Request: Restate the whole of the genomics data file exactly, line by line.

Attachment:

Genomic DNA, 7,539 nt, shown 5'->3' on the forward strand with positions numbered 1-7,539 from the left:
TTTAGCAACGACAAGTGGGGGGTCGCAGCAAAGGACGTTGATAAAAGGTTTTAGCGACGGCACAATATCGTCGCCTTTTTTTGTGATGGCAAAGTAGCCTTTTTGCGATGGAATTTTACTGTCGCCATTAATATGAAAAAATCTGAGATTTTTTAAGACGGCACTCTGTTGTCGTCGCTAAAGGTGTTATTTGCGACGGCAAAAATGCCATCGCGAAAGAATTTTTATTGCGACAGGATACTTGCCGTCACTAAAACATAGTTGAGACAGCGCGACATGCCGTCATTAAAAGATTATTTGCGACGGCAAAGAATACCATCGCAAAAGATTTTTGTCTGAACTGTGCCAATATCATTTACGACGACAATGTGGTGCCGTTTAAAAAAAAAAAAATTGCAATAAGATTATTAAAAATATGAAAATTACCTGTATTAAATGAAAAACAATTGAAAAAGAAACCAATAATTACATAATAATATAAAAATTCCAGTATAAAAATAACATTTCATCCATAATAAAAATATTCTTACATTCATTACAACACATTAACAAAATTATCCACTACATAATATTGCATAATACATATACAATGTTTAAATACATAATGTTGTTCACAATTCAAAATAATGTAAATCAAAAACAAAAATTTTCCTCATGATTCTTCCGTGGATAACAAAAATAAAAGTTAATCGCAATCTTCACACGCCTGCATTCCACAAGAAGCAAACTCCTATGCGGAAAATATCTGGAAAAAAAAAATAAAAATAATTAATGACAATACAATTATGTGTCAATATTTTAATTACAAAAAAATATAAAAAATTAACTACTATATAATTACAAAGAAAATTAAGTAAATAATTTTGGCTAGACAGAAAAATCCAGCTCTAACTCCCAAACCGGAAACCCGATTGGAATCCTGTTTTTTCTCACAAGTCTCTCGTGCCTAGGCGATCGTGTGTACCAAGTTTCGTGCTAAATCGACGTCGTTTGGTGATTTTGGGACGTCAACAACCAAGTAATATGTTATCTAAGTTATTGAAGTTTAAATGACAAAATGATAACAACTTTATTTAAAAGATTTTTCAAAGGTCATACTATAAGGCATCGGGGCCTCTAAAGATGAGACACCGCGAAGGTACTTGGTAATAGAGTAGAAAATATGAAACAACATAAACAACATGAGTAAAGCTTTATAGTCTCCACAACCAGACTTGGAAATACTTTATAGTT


Genomic DNA, 7,539 nt, shown 5'->3' on the forward strand with positions numbered 1-7,539 from the left:
TTTAGCAACGACAAGTGGGGGGTCGCAGCAAAGGACGTTGATAAAAGGTTTTAGCGACGGCACAATATCGTCGCCTTTTTTTGTGATGGCAAAGTAGCCTTTTTGCGATGGAATTTTACTGTCGCCATTAATATGAAAAAATCTGAGATTTTTTAAGACGGCACTCTGTTGTCGTCGCTAAAGGTGTTATTTGCGACGGCAAAAATGCCATCGCGAAAGAATTTTTATTGCGACAGGATACTTGCCGTCACTAAAACATAGTTGAGACAGCGCGACATGCCGTCATTAAAAGATTATTTGCGACGGCAAAGAATACCATCGCAAAAGATTTTTGTCTGAACTGTGCCAATATCATTTACGACGACAATGTGGTGCCGTTTAAAAAAAAAAAAATTGCAATAAGATTATTAAAAATATGAAAATTACCTGTATTAAATGAAAAACAATTGAAAAAGAAACCAATAATTACATAATAATATAAAAATTCCAGTATAAAAATAACATTTCATCCATAATAAAAATATTCTTACATTCATTACAACACATTAACAAAATTATCCACTACATAATATTGCATAATACATATACAATGTTTAAATACATAATGTTGTTCACAATTCAAAATAATGTAAATCAAAAACAAAAATTTTCCTCATGATTCTTCCGTGGATAACAAAAATAAAAGTTAATCGCAATCTTCACACGCCTGCATTCCACAAGAAGCAAACTCCTATGCGGAAAATATCTGGAAAAAAAAAATAAAAATAATTAATGACAATACAATTATGTGTCAATATTTTAATTACAAAAAAATATAAAAAATTAACTACTATATAATTACAAAGAAAATTAAGTAAATAATTTTGGCTAGACAGAAAAATCCAGCTCTAACTCCCAAACCGGAAACCCGATTGGAATCCTGTTTTTTCTCACAAGTCTCTCGTGCCTAGGCGATCGTGTGTACCAAGTTTCGTGCTAAATCGACGTCGTTTGGTGATTTTGGGACGTCAACAACCAAGTAATATGTTATCTAAGTTATTGAAGTTTAAATGACAAAATGATAACAACTTTATTTAAAAGATTTTTCAAAGGTCATACTATAAGGCATCGGGGCCTCTAAAGATGAGACACCGCGAAGGTACTTGGTAATAGAGTAGAAAATATGAAACAACATAAACAACATGAGTAAAGCTTTATAGTCTCCACAACCAGACTTGGAAATACTTTATAGTT